Widad El Weila came all the way from Libya’s capital, Tripoli – a two-and-a-half-hour drive – with her teenage daughters to see the body of former Libyan dictator Muammar Qaddafi.
“We wanted to see it with our own eyes,” she says, “and we brought the kids to show them that there is nothing more to be afraid of.”
Ms. El Weila was one of only a few women standing in line in the dilapidated outdoor shopping mall on the outskirts of the coastal city of Misrata where Qaddafi’s body – and that of his son Moatassim and his former defense minister Abu Bakr Younes – have been put on public display since they were killed Thursday.
“I told [the rebel fighters] to … make sure that everybody knows [Qaddafi] is dead,” interim Oil Minister Ali Tarhouni told the Reuters news agency.
The display – under flimsy blankets on a stone-cold floor in a commercial freezer – hasn’t seemed to bother the hundreds of Libyan men lining up for a last glimpse at the man who ruled them for 42 years.
Nor has it seemed to bother the vast majority of Libyans who are celebrating the country’s liberation, which was officially rung in today by the transitional government’s leader, Mustafa Abdel-Jalil, at a euphoric rally in the eastern city of Benghazi.
“We have all waited for this moment,” said Mr. Abdel-Jalil, the chairman of the National Transitional Council (NTC), in front of the mass of flag-waving revelers. “This revolution began peacefully with the demand for justice, but it was met by excessive violence.”
Will Qaddafi get a proper burial?
The NTC is reportedly preparing to bury Qaddafi in an undisclosed location to keep his grave from becoming a shrine to the dead leader’s supporters.
At least one person in Misrata has been waiting for a call from the NTC.
Sheikh Hesham Mohamed Embrika runs a cemetery on the beach just outside Misrata where the pro-Qadaffi dead are buried. Mr. Embrika considers it his religious duty to give even the enemy a proper Islamic burial.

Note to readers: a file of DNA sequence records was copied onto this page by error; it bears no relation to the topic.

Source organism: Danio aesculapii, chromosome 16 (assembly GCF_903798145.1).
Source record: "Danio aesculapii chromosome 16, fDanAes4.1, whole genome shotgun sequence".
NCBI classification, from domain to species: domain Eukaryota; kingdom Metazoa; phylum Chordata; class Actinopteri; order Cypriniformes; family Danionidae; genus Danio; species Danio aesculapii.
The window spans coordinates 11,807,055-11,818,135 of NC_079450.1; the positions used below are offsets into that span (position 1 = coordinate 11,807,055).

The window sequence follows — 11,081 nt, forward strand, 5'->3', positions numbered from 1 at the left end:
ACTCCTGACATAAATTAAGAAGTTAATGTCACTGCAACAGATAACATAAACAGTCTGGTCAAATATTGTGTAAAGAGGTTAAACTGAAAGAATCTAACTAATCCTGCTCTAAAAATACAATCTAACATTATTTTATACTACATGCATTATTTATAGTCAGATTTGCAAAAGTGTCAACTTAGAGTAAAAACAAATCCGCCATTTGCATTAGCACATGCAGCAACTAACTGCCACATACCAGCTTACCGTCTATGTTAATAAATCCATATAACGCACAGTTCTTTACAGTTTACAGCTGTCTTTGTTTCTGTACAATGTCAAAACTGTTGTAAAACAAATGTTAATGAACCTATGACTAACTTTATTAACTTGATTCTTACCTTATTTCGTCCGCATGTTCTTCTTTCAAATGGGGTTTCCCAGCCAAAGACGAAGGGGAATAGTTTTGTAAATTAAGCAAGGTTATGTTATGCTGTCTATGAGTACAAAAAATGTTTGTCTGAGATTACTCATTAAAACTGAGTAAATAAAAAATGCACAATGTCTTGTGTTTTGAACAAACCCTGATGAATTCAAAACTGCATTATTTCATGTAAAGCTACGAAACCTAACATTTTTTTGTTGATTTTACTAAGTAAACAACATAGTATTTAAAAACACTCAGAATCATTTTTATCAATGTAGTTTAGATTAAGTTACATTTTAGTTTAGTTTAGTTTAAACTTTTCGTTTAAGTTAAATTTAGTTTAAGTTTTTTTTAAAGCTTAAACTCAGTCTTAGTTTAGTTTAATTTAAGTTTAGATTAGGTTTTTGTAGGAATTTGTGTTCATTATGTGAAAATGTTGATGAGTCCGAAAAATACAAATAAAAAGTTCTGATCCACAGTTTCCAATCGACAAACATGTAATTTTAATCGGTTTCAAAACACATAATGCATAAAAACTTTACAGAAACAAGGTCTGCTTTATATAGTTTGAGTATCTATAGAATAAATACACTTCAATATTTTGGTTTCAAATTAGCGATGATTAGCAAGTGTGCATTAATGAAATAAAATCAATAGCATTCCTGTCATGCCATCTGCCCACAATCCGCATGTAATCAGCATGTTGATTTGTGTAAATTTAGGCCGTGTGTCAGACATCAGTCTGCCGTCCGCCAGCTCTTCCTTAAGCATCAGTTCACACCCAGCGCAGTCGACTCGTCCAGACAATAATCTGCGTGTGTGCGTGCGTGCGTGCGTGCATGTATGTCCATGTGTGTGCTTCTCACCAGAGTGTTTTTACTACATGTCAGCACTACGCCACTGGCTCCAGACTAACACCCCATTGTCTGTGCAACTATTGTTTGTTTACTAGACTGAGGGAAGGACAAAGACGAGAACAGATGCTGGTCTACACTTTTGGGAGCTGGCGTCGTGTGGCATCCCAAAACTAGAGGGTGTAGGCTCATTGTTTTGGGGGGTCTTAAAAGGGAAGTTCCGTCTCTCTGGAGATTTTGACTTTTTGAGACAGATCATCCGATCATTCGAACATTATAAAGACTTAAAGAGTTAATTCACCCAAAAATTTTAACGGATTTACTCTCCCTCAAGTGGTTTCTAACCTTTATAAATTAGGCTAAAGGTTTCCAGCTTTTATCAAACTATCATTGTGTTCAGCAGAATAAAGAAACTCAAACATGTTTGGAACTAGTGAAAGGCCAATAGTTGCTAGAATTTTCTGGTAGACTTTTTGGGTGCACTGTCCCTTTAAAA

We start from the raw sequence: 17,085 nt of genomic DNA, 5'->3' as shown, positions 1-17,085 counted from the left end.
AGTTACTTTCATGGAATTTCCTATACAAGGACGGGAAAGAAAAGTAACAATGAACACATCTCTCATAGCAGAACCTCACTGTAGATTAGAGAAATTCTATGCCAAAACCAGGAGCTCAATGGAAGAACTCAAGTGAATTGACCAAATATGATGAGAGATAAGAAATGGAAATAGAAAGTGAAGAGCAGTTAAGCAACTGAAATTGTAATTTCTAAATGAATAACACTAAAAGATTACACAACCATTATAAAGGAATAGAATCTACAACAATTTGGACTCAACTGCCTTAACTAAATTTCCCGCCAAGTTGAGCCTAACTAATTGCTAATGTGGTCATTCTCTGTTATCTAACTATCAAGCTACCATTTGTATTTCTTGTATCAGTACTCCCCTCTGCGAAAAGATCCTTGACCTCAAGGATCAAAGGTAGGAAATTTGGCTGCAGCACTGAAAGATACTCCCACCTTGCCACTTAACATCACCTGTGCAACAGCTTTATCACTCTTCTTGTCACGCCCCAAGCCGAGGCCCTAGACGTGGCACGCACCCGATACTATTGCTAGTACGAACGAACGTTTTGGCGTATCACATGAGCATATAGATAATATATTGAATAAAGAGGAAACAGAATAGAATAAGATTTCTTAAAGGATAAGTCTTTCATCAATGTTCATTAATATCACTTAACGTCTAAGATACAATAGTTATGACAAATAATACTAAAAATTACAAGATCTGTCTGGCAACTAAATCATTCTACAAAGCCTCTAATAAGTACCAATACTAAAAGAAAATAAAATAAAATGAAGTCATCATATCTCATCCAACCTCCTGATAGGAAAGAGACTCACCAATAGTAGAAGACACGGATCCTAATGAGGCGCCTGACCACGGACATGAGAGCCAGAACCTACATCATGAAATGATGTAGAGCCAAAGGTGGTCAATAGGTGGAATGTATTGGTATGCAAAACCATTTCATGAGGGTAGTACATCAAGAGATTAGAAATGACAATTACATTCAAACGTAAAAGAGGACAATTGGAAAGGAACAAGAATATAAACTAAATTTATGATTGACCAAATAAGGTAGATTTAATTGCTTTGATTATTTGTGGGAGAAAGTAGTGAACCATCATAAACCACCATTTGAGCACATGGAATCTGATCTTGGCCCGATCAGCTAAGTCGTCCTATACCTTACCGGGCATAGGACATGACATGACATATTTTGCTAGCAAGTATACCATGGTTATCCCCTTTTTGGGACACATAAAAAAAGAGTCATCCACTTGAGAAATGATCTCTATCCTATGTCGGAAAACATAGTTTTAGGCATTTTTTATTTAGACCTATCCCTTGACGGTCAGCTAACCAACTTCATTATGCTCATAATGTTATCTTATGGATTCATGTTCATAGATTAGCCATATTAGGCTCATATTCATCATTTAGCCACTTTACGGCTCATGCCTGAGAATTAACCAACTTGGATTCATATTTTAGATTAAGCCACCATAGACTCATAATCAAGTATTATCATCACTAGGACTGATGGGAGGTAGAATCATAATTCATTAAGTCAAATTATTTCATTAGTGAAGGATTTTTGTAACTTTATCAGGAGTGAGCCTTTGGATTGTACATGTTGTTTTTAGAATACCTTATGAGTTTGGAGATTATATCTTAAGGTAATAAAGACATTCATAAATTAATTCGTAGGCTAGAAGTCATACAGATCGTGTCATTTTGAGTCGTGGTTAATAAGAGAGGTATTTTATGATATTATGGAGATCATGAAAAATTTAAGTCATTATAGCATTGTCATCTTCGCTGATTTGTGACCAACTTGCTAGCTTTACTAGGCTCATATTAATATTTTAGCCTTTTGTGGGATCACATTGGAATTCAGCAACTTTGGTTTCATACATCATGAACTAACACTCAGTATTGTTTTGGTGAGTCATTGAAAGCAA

“As soon as we heard that Qaddafi had been killed, we prepared a grave for him. We are ready to bury him here, but I think they will have to provide security. Feelings against Qaddafi run high in Misrata,” said Embrika.
Driving along devastated Tripoli Street, the former line, it is not hard to understand why.
Omar Kawa, a 23-year old former rebel, points to the long list of names of martyrs painted on a whitewashed wall. More than 1,000 people were killed during the six-months siege of Misrata – enough to name every street in the city after a martyr.
“Every family in Misrata has been affected by this,” says Mr. Kawa. “That means a dead boy, a destroyed house, a wrecked car in every family here.”
Kawa was at a farm outside Misrata, which his brigade uses as hangout, when Qaddafi’s body was brought in there on Thursday.
“The ambulance driver was one of us,” Kawa said as he kicked some dust over the spot where Qaddafi lay during the half hour he spent here. “He didn’t know where to take the body and he was afraid of getting mobbed.”
“We discussed the situation and then one of us thought of the freezer at the shopping mall,” he said. “It was far enough outside the city to keep the body safe from the people.”
The news that an autopsy revealed that Qaddafi was shot in the head after his capture doesn’t trouble many people here.
“It’s good riddance,” says Kawa. “Even at the very end, during the battle over Sirte, he made sure that many people died needlessly.”
He remembers the surprise of the civilians of Qaddafi’s hometown of Sirte as they escaped the fighting. “I gave them juice, I played with their children. They couldn’t believe their eyes. ‘You are Libyans,’ they said, ‘[Qaddafi loyalists] told us that your were Al Qaeda and that you were going to kill and rape us.”
Hussein Dabaiba, a 33-year-old fighter who was living in Newcastle in the UK until he joined the fight in August, was there when Qaddafi was apprehended.
“I was standing on the road above the sewer where Qaddafi had hidden,” he said at the barracks of the rebel’s “Tiger brigade” in Misrata. “We were being shot at by four of his bodyguards who were protecting whoever was inside the sewer tunnel. We didn’t know who it was until I heard my friends shouting ‘Allahu Akbar’ from below.”
Dabaiba doesn’t know what happened to Qaddafi after he was led away. “We were too busy fighting. People forget that the firefight went on for hours after Qaddafi was captured.”
Barbeques and bravado
As he speaks, hundreds of fighters pour into the barracks. They are returning from what used to be the frontline at Sirte, Qaddafi’s last holdout. The fighters display the usual bravado: they shoot into the air and burn rubber with their home-made fighting vehicles.
As some of the fighters prepare a barbeque, family members and other fighters line up to be embraced every single fighter returning from Sirte.
“This is what we do now: we hug each other and we go to each other’s barbeques,” says Dabaiba, dismissing any rumors of lingering tensions between the former rebel brigades, which some analysts have warned might turn into a civil war. “We were all fired up, and we were frustrated over the lack of progress at the front in Sirte.”
Haj Othman Belhaj, a leader of the Halbous brigade, which shares barracks with the Tiger brigade, agreed.
“We can’t wait to get back to our nomal lives,” he said. “We in Misrata were the first to pick up weapons against Qaddafi; now we will be the first to hand them over to the new national army.”